- You can discover local phrases and sayings. Increasingly, apps are being made with real life scenarios in mind. While teachers at school might have taught us the best ways in which to describe our families, learning apps focus on real life situations, with current phrases and appropriate language.
In France, your mode of address is incredibly important to master and apps ensure that you know the difference. They’ll teach you different ways to interact with friends and strangers alike.
- Digital learning is the most affordable method. As you’ll see below, many digital French listening practice tools are completely free. I’ll say that again: free. Others have affordable starting prices or upgrades if you’d like even more advanced features.
That means it’s never been easier to listen to French. You don’t have to wait for a scheduled class—you can start from the moment in which you open the digital platform. With one-off payments and a huge amount of free content being the name of the game, learning has never been more accessible!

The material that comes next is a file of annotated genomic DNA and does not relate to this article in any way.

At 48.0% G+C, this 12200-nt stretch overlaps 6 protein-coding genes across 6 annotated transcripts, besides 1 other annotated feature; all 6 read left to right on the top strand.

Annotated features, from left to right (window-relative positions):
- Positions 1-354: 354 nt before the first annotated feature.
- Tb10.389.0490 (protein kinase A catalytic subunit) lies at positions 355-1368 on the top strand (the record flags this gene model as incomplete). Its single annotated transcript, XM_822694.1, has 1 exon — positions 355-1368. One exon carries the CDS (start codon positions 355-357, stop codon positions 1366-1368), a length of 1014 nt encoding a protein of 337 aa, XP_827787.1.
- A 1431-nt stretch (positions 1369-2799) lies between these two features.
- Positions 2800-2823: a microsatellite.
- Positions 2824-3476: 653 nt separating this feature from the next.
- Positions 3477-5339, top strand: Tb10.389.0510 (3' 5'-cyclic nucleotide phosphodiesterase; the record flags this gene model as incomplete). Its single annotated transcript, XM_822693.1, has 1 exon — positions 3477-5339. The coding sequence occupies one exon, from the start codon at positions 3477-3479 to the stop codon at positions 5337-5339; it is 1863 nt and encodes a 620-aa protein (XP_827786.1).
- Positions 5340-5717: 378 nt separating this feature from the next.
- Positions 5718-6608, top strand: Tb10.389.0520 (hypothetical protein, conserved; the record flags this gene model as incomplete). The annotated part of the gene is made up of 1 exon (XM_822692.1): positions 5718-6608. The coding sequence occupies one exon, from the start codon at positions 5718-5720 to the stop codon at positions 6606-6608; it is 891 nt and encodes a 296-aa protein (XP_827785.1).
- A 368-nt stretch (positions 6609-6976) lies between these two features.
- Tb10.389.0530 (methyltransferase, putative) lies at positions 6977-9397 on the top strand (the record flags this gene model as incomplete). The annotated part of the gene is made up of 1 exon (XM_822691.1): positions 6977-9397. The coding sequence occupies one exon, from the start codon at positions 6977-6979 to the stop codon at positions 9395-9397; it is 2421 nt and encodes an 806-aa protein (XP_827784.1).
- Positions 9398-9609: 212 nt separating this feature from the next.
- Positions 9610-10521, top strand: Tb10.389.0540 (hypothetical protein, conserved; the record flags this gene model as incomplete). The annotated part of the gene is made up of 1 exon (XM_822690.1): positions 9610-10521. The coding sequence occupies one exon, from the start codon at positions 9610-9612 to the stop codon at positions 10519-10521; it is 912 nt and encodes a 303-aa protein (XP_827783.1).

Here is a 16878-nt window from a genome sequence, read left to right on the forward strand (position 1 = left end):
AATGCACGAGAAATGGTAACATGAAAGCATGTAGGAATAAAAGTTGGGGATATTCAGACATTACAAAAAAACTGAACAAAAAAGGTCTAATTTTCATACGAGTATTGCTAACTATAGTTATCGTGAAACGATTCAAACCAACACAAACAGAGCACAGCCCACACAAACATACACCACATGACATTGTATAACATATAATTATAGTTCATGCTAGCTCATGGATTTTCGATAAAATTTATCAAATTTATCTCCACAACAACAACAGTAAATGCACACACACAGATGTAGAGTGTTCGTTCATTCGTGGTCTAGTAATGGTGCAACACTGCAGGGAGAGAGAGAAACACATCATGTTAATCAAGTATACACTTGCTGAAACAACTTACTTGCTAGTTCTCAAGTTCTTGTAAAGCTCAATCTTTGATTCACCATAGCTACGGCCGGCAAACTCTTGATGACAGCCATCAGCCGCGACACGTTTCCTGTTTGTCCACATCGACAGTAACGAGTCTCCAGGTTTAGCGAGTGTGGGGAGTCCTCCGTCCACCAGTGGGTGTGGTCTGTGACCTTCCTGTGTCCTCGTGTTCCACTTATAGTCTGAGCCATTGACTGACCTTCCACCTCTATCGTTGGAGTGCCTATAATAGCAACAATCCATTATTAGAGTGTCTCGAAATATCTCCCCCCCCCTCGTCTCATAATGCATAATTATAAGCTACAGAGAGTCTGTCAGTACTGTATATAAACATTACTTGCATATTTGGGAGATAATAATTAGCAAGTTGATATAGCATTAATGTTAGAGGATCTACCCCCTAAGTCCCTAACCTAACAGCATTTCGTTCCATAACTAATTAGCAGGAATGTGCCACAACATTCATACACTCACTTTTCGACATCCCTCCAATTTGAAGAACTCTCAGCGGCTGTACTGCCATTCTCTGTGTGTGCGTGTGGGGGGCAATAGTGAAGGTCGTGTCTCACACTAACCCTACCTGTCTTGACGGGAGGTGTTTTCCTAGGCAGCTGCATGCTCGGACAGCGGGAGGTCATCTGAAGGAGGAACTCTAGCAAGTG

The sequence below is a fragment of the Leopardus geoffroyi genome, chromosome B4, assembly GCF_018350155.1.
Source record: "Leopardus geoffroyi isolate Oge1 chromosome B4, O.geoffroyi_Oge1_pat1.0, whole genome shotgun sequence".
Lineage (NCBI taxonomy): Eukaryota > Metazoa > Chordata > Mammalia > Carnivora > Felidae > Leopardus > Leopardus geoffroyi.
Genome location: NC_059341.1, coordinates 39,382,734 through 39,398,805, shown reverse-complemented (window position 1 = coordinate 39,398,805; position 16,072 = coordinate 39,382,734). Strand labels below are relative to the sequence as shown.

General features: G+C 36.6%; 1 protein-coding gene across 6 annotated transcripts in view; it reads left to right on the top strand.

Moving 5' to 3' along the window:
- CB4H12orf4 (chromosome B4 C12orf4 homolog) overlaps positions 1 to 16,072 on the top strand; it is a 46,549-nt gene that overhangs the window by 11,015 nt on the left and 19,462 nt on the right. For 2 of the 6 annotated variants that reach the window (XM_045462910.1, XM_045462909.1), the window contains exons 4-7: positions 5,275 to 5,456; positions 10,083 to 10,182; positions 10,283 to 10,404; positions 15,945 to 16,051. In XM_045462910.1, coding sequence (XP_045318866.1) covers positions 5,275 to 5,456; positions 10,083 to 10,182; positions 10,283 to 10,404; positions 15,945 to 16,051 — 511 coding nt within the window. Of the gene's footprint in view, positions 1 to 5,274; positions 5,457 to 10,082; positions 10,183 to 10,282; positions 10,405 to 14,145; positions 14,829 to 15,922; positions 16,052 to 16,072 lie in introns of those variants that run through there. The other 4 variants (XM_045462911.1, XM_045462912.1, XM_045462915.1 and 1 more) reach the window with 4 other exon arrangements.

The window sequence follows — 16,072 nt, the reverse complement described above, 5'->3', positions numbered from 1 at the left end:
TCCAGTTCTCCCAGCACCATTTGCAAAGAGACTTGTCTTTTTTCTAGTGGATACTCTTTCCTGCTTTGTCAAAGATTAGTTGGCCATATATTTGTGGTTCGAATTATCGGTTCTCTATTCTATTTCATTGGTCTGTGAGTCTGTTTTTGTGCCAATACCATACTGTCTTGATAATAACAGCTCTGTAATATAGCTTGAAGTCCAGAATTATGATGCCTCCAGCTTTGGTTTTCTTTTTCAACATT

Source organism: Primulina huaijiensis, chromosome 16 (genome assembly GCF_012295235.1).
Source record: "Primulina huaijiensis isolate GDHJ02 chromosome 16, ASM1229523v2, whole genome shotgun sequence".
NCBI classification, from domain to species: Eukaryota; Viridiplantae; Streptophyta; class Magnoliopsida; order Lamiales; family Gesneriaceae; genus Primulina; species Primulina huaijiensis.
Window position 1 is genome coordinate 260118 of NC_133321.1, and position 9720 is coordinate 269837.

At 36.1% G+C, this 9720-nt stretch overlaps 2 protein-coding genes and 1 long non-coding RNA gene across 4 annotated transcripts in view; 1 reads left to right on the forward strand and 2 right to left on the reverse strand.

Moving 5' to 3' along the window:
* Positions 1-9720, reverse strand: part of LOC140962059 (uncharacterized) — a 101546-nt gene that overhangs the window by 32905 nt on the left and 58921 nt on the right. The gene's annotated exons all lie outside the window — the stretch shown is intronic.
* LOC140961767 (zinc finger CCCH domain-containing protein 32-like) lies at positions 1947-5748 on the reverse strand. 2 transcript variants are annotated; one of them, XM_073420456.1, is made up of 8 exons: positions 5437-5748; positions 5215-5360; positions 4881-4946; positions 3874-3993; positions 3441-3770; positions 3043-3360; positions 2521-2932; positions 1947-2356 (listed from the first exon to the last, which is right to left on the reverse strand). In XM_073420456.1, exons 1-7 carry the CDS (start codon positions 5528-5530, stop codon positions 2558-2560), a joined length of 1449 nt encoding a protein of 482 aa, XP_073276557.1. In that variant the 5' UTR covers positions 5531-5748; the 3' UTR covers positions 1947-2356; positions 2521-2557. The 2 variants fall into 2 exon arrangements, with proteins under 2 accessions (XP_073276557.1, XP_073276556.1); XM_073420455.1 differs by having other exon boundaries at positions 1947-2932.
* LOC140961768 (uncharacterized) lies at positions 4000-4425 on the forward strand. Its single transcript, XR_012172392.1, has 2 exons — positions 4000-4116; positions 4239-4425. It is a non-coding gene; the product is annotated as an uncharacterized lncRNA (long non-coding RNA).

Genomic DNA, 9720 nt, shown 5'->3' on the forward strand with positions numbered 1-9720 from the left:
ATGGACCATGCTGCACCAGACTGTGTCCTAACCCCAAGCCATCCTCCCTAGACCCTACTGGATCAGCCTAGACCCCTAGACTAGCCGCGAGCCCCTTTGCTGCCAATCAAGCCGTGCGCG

- There’s a tool for every level. Whether you’re a beginner, intermediate or are practically fluent, there’s something out there for you. At a first glance, it might seem like most digital tools are focused on the learning priorities of beginners. However, there’s actually a whole load of content out there for more advanced speakers.
The more you practice French listening with these tools, of course, the more you’ll improve your French listening comprehension!
French Listening Practice You’ll Never Want to Pause: The Best Tools to Listen to French and Love It
YouTube Channels for French Listening Practice
The sheer amount of French learning channels on YouTube is astonishing.
YouTube videos are great to dip in and out of during the evenings. Many videos for learners feature subtitles and written components to the French listening exercises, so if you also like to use written tools to enhance your learning this is a great option. You can subscribe to channels and receive each new video in your feed as soon as it’s posted.
The ease of posting videos on YouTube has resulted in a bucket load of great, free learning channels. The volume of language channels out there means that there’s truly something for everyone. Whether you want to learn idiomatic expressions, focus on grammar or see real life situations play out before your eyes, there’s a channel out there for you.
Comme une Française is a really great place to start in the YouTube community. Created by French native Géraldine Lepère, the channel is filled with four- to five-minute videos with handy phrases, language no-nos and great immersion tactics.